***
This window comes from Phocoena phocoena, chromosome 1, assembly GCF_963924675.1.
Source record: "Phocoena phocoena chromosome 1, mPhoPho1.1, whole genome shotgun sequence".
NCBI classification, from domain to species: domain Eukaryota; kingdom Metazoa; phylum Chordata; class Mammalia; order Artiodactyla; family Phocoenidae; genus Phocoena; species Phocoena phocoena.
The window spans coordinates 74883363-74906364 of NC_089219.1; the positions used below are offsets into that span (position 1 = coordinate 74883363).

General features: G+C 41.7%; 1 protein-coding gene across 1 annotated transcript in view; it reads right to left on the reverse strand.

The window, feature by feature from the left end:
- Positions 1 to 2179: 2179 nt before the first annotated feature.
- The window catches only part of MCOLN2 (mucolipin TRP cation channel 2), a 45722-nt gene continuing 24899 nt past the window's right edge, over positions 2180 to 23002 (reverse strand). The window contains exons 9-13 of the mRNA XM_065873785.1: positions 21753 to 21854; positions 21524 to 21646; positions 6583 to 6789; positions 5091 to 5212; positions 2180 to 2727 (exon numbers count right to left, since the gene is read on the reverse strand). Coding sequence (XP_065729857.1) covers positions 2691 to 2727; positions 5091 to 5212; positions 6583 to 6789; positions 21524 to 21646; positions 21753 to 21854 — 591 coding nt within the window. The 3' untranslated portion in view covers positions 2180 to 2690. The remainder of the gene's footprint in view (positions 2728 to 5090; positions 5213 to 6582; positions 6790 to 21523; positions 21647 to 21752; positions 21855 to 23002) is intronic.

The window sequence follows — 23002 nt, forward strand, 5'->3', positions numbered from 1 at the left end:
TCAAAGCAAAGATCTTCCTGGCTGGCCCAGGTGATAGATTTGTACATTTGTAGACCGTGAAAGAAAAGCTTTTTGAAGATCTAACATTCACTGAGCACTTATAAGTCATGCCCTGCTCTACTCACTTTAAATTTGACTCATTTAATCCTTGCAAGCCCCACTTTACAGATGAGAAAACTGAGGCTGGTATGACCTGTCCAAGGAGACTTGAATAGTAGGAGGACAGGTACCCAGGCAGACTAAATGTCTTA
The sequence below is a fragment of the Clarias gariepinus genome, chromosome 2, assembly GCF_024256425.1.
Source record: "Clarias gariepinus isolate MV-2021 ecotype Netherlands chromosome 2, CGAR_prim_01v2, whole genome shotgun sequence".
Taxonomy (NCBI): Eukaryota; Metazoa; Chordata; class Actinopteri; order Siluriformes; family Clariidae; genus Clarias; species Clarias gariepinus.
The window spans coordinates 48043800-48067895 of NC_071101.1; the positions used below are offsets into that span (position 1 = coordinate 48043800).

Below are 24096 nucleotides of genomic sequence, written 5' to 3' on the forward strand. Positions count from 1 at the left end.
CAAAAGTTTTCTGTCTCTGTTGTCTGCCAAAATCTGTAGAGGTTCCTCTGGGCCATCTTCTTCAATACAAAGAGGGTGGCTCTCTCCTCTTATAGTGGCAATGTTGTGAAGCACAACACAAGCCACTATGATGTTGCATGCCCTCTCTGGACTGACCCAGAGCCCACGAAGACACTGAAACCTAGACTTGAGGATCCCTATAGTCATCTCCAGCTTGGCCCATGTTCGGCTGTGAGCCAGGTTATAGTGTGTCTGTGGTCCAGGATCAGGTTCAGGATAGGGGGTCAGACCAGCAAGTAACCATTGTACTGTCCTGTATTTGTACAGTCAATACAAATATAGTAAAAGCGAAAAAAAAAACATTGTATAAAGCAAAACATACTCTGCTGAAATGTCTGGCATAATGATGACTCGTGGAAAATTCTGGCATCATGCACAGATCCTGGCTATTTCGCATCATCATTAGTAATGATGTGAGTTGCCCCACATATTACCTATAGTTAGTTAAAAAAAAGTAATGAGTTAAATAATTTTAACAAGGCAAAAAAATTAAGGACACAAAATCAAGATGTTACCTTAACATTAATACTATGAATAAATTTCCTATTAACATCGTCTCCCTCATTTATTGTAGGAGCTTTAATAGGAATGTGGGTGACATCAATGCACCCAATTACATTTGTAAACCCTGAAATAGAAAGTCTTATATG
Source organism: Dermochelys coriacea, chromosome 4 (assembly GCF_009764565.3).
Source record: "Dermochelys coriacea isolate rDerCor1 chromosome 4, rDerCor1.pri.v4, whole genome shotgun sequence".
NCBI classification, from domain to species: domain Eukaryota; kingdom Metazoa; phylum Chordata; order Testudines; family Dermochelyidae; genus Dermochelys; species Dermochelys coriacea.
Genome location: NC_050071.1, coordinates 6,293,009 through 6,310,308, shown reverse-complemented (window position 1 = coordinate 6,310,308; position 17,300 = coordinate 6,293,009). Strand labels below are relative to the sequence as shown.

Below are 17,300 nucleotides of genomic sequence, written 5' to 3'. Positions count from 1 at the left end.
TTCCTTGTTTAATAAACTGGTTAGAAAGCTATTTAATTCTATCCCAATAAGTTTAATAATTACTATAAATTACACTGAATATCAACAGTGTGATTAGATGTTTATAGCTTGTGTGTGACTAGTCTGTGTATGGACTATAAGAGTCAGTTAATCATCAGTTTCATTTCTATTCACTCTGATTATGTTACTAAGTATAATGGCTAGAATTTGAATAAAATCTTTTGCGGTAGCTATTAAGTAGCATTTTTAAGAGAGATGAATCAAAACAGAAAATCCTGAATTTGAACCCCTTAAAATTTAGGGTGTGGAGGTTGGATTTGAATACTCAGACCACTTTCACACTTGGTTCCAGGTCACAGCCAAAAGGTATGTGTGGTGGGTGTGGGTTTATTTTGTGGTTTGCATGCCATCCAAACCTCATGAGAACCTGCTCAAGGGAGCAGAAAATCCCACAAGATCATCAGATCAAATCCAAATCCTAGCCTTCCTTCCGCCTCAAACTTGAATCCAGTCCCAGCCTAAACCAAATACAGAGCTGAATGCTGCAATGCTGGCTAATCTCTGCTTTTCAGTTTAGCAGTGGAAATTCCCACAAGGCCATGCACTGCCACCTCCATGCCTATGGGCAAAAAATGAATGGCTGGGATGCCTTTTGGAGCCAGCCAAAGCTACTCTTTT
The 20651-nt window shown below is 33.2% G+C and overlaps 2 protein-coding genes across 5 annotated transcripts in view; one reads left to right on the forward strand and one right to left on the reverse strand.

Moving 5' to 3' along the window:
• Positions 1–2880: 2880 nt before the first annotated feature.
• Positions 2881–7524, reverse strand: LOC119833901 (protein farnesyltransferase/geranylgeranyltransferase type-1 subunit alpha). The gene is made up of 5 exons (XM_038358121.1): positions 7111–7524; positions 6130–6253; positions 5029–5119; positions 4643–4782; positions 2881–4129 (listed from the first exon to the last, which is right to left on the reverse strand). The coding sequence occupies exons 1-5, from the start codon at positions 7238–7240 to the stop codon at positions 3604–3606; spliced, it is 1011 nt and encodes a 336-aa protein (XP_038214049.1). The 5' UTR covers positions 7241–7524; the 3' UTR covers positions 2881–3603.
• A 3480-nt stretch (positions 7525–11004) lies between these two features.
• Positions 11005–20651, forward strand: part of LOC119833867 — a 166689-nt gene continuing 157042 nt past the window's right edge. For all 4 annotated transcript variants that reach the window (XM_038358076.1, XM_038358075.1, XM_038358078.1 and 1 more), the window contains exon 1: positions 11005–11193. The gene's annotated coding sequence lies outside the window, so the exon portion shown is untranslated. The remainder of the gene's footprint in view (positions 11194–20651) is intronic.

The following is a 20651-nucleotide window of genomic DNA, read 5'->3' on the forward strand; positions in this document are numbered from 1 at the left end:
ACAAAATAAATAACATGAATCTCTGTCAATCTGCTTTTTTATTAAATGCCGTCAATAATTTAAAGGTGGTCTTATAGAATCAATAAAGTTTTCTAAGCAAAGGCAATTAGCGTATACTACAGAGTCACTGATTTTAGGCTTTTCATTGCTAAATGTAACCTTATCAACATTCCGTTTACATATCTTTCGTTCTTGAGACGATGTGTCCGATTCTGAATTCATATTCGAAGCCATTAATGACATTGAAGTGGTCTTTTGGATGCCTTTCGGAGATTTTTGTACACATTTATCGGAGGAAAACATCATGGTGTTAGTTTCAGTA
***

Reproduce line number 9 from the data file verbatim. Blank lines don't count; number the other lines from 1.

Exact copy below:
The window sequence follows — 23002 nt, forward strand, 5'->3', positions numbered from 1 at the left end: